Bruce Weinstein, "The Ethics Guy" columnist, lectures at Xavier as part of the Distinguished Speakers Series

| February 27, 2013

Mixing humor with ethics, Bruce Weinstein, PhD, teaches people to appreciate ethics in everyday life as “The Ethics Guy” who promotes his advice and knowledge about ethical behavior on BusinessWeek.com and on his own website. Weinstein brings his message to Xavier on March 7 in a lecture he’s delivering at the Cintas Center as part of the Distinguished Speakers Series presented by the Williams College of Business and sponsored by PNC Bank.

Weinstein delivers his talk, “The Right Thing to Do: How Successful Leaders Use Ethics at Work and Beyond,” at a noon luncheon and will be available afterward to sign copies of his books.

Weinstein’s approach is to help audiences make the best decisions possible using the ethics of everyday life. He works with more than 300 groups including the National Football League. Weinstein writes and videotapes “Ask the Ethics Guy” for BusinessWeek.com and has appeared as an ethics analyst regularly on national television. His writings have appeared in numerous daily newspapers, and he is the author or editor of five books on ethics. His latest book, Is It Still Cheating If I Don’t Get Caught? is aimed at helping teenagers make better ethical decisions.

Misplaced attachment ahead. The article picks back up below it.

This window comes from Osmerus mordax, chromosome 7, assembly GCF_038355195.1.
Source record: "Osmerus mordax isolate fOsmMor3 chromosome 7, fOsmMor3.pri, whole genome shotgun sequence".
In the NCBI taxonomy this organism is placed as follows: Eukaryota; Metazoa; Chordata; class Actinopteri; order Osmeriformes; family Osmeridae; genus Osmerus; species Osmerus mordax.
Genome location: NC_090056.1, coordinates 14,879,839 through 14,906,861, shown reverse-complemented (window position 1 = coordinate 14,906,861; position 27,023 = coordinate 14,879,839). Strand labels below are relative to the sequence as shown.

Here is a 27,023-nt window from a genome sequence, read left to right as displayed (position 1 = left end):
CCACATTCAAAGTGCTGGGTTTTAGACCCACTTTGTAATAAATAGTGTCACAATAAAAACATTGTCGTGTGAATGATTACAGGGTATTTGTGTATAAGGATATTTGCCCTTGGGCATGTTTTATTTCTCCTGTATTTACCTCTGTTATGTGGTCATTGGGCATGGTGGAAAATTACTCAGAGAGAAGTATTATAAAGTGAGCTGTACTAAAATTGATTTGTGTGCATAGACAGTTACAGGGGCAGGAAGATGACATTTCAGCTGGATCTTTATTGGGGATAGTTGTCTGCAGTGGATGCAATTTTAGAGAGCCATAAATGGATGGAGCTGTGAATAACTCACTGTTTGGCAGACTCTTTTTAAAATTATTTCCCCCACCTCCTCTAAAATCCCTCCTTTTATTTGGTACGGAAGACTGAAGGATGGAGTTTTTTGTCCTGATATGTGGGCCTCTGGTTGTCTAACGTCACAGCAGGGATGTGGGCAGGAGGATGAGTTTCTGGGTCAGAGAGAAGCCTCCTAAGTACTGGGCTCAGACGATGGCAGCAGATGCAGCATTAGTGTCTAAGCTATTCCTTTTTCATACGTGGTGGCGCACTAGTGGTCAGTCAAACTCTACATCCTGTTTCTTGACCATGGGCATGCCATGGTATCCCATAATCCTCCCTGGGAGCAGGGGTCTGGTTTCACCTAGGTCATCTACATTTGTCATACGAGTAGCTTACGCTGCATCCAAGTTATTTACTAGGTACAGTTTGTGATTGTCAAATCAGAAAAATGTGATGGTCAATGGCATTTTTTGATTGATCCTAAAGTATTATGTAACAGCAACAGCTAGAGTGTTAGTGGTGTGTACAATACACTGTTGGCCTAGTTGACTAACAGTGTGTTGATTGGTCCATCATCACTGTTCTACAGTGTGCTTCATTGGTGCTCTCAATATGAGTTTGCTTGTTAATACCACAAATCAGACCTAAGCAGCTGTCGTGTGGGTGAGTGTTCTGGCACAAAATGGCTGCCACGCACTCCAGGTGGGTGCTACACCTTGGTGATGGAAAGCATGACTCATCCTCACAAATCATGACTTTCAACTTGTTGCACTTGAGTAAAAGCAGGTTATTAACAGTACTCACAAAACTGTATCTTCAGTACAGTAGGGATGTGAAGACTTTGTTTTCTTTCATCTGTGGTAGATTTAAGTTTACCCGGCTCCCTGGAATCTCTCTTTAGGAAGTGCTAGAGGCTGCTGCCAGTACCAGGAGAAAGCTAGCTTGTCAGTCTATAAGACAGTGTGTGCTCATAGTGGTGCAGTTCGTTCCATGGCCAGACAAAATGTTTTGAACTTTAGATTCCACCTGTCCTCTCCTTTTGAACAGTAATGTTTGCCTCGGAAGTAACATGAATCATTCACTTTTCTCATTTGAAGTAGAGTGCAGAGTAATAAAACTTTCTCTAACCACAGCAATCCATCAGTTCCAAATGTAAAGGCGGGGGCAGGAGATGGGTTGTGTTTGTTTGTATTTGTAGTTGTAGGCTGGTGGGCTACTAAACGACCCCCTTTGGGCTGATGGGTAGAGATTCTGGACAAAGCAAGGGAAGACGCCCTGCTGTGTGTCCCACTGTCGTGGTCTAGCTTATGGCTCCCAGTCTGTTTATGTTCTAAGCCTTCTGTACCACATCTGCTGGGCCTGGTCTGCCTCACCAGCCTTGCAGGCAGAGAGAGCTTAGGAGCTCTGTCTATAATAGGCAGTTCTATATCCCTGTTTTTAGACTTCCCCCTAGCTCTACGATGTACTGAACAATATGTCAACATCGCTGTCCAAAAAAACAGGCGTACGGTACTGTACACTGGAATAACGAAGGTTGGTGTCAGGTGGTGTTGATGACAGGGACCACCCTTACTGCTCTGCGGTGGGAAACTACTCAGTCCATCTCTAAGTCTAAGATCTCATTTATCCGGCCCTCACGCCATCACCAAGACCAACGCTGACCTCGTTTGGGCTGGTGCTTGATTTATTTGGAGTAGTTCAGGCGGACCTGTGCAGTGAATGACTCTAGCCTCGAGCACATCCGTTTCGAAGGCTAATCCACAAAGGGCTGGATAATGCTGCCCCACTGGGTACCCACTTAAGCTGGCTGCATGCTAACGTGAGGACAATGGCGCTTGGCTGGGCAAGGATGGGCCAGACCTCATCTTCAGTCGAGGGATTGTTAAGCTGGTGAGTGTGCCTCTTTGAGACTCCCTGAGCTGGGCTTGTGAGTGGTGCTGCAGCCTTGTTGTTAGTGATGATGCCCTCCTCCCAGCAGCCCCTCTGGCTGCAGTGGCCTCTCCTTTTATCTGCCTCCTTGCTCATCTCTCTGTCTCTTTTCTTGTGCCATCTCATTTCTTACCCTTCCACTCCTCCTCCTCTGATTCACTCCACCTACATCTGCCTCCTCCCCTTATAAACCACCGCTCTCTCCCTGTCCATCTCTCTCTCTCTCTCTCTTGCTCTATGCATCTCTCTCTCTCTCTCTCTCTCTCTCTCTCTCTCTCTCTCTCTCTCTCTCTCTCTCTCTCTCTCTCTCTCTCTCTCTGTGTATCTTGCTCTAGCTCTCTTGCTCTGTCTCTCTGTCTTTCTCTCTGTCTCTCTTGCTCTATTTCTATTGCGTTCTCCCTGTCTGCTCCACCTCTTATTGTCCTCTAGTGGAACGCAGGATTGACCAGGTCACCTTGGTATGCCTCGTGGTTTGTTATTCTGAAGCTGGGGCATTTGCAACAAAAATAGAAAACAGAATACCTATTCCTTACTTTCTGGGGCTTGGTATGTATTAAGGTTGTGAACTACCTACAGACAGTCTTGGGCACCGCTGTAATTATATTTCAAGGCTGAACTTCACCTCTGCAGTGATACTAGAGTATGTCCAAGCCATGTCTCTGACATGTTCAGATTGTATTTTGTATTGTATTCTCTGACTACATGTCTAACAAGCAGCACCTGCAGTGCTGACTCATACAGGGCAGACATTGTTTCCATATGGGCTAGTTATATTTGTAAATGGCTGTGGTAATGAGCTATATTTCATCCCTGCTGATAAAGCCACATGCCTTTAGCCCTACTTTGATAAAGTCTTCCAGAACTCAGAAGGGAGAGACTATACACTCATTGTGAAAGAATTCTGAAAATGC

Weinstein received a bachelor’s degree in philosophy from Swarthmore College and a PhD in philosophy and bioethics from Georgetown University. Learn more about Weinstein at his website theethicsguy.com.

All seats to his lecture are free, but a reservation is required. The program is full though some single seats may still be available.

Xavier’s Distinguished Speakers Series brings top-level business, academic and political leaders to campus to discuss world issues, introduce ideas, generate discussion and further the education mission of Xavier. Attendees have the opportunity to interact with each speaker. Previous Distinguished Speakers include: Robert Castellini of Castellini Co. and the Cincinnati Reds, E.W. Scripps’ Kenneth Lowe, Sara Mathew of Dun & Bradstreet, Procter & Gamble’s Robert McDonald, LaVaughn Henry of the Federal Reserve Bank of Cleveland, author and economic historian Amity Shlaes, Economist editor Greg Ip and, most recently, Michael Woodford, former president and CEO of Olympus.